I haven’t done much to prepare for my future. I mean, I’m going to grad school and overwhelmingly excited about it, but I realize here, while Le Novio is off at work, that after this I’m going to have to get it together. I don’t want to spend my life waiting for someone to get home and doing the grocery shopping. I want to make something. I like to contribute (especially financially, as much as I hate money). I don’t want to be tossed under the rug or denigrated. I want to work hard at something.

So NWDs hurt me. They make every choice I have made seem like a paltry excuse to waste my time (especially to me). To me, this is not a waste of time. This is not “flexible hours.” This is not just a fun excuse that leads to me slowly slipping out of competition. I’m not down. I’m not out. I’m working my damnedest to get in!

Day Fifty-Four: Good News For People Who Love Good News

Almost six months ago I applied to do my MFA in Creative Writing and on Friday, after leaving the Lego Movie with Le Novio (which was actually incredible and self-deprecating and great), I got an e-mail with my first acceptance!

I had prepared myself for months now for blatant rejections, so I’m a bit at a loss for what to say when it comes to positive news. I had developed some really great insight into the importance of rejection and why it wouldn’t stop me in developing my career but FORGET THAT!

Just over a year ago I made a very important decision. I was working a job with no long-term goals other than a weekly paycheck. I was living in what I consider to be a fairly unambitious city. The only people who “make it” in New Orleans are in the culinary industry… and possibly healthcare or environmental policy. My mother had me really and truly convinced that I should become a Librarian.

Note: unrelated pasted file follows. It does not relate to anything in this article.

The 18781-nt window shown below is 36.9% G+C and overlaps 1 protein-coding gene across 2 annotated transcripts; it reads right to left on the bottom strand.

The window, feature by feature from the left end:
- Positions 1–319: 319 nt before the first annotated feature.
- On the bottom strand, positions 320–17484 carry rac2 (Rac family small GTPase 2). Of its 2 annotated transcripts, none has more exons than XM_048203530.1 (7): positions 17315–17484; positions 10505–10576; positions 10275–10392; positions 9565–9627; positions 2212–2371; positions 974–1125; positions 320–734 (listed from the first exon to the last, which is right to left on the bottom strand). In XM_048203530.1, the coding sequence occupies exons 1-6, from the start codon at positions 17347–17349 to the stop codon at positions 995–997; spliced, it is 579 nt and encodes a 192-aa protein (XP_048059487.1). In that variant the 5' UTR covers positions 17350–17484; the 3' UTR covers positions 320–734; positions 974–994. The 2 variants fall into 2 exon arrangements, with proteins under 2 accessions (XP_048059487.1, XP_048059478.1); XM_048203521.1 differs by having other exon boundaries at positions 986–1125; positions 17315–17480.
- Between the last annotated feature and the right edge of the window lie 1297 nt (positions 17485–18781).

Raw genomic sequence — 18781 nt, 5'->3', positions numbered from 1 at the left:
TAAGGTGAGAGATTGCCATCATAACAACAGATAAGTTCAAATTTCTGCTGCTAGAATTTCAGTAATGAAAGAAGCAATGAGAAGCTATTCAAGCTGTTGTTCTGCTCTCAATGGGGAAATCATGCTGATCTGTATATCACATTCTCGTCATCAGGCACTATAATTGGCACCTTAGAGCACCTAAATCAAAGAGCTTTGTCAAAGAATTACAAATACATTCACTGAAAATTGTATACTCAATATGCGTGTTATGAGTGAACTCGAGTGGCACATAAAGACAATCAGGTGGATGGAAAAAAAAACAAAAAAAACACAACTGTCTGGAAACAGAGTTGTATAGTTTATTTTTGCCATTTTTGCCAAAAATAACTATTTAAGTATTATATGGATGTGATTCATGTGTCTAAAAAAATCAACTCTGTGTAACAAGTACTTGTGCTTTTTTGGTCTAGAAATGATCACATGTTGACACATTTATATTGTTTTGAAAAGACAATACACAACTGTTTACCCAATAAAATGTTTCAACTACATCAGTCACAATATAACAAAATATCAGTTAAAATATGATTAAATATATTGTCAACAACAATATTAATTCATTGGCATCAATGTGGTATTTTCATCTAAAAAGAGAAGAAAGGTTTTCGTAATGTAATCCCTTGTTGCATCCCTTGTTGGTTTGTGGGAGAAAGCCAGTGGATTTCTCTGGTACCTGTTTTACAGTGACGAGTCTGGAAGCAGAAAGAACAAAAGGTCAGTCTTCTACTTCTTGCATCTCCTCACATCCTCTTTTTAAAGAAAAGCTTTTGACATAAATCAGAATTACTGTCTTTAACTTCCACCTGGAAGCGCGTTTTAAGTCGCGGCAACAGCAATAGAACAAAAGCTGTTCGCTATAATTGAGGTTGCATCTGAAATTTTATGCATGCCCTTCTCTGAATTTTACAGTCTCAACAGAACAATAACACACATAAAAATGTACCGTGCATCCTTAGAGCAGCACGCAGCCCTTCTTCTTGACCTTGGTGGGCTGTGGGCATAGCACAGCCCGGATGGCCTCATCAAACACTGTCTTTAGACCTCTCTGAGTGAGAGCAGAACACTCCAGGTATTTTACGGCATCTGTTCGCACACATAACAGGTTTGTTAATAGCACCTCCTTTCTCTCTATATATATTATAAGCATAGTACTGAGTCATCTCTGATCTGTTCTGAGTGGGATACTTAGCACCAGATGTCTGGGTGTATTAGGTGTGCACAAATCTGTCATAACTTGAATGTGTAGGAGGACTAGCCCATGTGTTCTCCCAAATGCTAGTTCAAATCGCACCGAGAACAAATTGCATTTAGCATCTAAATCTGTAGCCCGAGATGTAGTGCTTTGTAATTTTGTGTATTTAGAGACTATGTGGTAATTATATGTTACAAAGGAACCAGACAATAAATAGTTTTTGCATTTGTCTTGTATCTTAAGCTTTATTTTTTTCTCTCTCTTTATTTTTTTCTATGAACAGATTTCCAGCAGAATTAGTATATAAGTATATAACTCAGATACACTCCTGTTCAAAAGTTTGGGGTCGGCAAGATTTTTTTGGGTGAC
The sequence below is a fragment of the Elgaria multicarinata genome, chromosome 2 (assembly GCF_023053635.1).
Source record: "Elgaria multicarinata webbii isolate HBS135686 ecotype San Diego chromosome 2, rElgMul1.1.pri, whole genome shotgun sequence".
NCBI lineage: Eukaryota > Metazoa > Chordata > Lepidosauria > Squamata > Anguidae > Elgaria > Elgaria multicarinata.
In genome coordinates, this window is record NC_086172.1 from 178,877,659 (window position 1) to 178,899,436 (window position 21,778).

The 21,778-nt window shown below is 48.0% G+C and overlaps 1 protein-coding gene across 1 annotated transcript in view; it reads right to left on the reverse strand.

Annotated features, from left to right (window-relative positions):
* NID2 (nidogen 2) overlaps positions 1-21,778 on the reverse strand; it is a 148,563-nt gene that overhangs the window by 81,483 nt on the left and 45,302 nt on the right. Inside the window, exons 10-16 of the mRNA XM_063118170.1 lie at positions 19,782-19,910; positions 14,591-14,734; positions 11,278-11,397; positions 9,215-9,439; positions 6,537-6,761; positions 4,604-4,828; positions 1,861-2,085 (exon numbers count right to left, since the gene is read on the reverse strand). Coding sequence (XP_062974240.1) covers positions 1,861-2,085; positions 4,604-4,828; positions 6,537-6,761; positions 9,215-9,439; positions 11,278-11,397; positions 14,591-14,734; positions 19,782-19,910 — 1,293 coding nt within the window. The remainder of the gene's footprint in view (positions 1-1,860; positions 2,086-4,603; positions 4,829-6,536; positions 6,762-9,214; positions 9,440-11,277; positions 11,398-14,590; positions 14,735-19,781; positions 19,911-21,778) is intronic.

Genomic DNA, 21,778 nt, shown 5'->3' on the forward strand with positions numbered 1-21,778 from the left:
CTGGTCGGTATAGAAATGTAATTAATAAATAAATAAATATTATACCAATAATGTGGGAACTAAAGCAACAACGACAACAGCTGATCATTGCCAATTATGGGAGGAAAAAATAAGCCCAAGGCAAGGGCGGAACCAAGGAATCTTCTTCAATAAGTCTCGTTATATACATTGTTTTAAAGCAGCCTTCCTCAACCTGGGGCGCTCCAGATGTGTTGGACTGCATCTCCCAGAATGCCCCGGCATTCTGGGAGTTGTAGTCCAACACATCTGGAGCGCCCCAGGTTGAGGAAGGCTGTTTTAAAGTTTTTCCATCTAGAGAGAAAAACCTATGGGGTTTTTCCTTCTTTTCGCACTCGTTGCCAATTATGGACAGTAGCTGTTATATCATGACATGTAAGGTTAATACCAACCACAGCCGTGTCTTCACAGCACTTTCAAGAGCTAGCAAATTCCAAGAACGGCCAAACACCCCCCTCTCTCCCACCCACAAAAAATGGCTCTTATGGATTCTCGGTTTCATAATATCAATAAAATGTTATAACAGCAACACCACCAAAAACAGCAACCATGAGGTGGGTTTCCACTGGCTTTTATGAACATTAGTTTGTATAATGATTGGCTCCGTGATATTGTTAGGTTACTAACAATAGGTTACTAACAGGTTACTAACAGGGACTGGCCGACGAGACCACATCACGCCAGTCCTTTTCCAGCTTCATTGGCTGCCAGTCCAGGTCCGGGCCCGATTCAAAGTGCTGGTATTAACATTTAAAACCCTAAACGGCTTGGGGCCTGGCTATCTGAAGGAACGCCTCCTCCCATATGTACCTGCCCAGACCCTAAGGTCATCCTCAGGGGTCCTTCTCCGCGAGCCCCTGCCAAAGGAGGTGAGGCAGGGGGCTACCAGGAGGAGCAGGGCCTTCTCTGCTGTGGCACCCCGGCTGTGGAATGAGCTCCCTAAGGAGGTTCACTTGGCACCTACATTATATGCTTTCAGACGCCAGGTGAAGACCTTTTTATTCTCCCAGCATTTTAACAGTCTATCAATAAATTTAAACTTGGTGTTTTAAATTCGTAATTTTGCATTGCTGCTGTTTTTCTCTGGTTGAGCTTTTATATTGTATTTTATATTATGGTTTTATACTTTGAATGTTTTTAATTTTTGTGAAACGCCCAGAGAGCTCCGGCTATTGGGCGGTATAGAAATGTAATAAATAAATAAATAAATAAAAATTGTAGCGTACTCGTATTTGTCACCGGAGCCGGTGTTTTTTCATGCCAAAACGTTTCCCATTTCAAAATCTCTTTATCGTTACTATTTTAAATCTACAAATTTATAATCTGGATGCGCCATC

Don’t get me wrong. I’d be a great librarian and I think that it would be a fantastic career… surrounded by books all day… lot’s of new technology. Really great, consistent job. But I don’t want to be a Librarian. I want to be a Writer.

I mostly keep my writing to myself. Ask anyone in my life and, outside of this blog which is my first committed attempt to public writing, and they won’t have read more than a piece or two of my work. Complete strangers I shared classes with have read more of my stuff than most of my friends.

When I was still an undergrad I’d let my mother sucker me into sending her a play I’d written for class. I was wildly proud of this play. It was read on stage by a group of professional actors. By Christmas, however, my mother had circulated this play to my entire family and it had become a running joke. I didn’t know this until my sisters started quoting it over dinner, much to everyone’s amusement at my expense. After that, I swore I wouldn’t share my writing with people I was close to… My latest project has been one of three times I’ve let a personal relationship read my work.

If I wasn’t going to let anyone read it, my work would never be more than a hobby.

Last year while at the park with the children I cared for, I ran into my Freshman Writing professor with his kids. I hadn’t been writing much at all. I’d been too tired from the kids and too distracted by my personal relationships. He seemed surprised that I wasn’t writing, that I wasn’t applying to school.

“I’d bet if you submitted works just from Freshman year, you’d get in. Doesn’t hurt to apply.”

Seemingly innocuous enough statement, but his words changed my life.

I had failed at writing. I had failed at writing because I’d stopped trying. The worst kind of failure is when you give up on yourself. If I wasn’t willing to put myself out there, I was the worst kind of failure imaginable. I was a coward.

So here I am a year later. Grad schools take a national percentage of 6% of applicants in America… and as of Friday I’m in the 6% and more than halfway through my first novel.